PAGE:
Citation

Citation  In 1948, Citation became the eighth horse to win the American Triple Crown and, in a 45-race career between 1947 and 1951, became the first horse in history to win over $1 million in prize money. Bred and owned by Warren Wright Snr., under the name Calumet Farm, Citation was by Bull Lea, leading sire in North America five times between 1947 and 1953, out of Hydroplane, a mare by Hyperion, leading sire in Great Britain six times between 1940 and 1954.

 

Trained by Horace A. “Jimmy” Jones, Citation won eight of his nine races as a juvenile and was named American Champion Two-Year-Old Male Horse in 1947. Citation also won 19 of his 20 races in 1948. His sole defeat that year came in the Chesapeake Trial Stakes, run over 6 furlongs at Havre de Grace Race Track in Maryland. Sent off at odds of 1/4, on a muddy track, he was beaten by Saggy, a “baggy-legged auction colt” who never won another race. Eddie Arcano – having his first ride on Citation after the tragic drowning of his previous jockey, Al Snider – said afterwards, “I could have caught him, but I wasn’t about to burn up that horse for an $8300 pot with all those $100,000 races laying ahead of us.”

 

In any event, Citation went on to win the Kentucky Derby, the Preakness Stakes and the Belmont Stakes – by an aggregate of 17 lengths – as part of a 16-race winning streak that would last until January 1950. In fact, prior to the Kentucky Derby, Jimmy Jones stepped aside to allow his father, Ben, to be named as the official trainer of Citation and, afterwards, jockey Eddie Arcano donated a share of his prize money to the widow of Al Snider.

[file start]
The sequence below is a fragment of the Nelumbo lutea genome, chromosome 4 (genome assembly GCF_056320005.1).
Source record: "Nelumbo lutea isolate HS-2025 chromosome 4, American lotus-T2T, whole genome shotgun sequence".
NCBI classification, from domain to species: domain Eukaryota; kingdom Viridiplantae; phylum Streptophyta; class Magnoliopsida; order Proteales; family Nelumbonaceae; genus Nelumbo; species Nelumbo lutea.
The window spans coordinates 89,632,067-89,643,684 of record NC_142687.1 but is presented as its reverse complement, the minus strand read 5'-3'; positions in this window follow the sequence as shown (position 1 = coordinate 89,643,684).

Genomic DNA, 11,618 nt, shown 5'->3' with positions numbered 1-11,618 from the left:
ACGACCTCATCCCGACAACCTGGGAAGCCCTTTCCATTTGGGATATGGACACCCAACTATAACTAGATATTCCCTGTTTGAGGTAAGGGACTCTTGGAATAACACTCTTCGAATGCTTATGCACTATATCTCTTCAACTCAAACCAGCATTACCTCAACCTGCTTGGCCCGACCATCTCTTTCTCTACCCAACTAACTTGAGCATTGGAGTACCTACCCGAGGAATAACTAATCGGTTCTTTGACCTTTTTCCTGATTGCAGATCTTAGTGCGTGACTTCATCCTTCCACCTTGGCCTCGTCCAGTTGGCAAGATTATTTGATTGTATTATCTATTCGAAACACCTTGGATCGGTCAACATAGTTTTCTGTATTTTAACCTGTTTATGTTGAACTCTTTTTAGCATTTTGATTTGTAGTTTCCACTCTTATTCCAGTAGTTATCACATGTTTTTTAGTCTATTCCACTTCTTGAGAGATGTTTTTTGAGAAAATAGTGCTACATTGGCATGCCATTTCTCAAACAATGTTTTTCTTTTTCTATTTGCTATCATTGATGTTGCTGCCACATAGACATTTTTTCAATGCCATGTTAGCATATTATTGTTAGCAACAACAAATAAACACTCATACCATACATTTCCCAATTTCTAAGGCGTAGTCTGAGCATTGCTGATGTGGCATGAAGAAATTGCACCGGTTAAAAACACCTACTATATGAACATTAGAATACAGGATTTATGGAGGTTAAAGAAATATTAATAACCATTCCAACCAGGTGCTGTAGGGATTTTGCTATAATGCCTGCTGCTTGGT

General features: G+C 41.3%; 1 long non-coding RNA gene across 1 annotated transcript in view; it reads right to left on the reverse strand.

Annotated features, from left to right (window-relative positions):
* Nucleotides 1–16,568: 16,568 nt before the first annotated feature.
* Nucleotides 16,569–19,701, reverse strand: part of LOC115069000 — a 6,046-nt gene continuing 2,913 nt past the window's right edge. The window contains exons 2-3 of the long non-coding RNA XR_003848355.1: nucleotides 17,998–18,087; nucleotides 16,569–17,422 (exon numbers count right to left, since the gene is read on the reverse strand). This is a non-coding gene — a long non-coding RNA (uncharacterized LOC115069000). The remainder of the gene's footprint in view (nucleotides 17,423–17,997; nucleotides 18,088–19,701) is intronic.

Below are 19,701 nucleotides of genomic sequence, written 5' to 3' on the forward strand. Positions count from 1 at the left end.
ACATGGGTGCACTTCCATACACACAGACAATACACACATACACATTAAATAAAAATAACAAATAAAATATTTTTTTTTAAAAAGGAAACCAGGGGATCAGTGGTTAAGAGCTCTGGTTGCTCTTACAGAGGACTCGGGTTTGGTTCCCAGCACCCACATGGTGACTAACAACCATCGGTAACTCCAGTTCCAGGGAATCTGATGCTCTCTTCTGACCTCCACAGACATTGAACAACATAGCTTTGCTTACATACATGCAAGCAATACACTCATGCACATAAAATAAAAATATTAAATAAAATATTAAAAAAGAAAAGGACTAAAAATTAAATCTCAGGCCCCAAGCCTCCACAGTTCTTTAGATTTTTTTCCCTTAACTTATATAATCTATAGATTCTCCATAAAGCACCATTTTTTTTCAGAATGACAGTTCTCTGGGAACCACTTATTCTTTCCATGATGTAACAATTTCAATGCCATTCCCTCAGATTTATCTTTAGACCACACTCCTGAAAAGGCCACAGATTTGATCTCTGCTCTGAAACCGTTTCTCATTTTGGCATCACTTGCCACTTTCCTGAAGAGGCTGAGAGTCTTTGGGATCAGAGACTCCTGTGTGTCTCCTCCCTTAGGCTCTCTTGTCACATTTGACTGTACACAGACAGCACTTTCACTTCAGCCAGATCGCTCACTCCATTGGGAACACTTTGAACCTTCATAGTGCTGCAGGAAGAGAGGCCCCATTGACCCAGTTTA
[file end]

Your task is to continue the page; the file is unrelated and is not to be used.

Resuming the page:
Citation was named American Horse of the Year in 1948 but, having developed arthritis in the fetlock of his near front leg, didn’t race again for 13 months. On his return, at Santa Anita, he won an allowance race to extend his winning streak to 16 consecutive races. When the proprietor of Calumet Farm, Warren Wright, died in December 1950, he specified that Citation remain in training long enough to earn over $1 million in prize money. So he did, winning the Hollywood Gold Cup in July 1951 to take his career earnings to $1,085,760.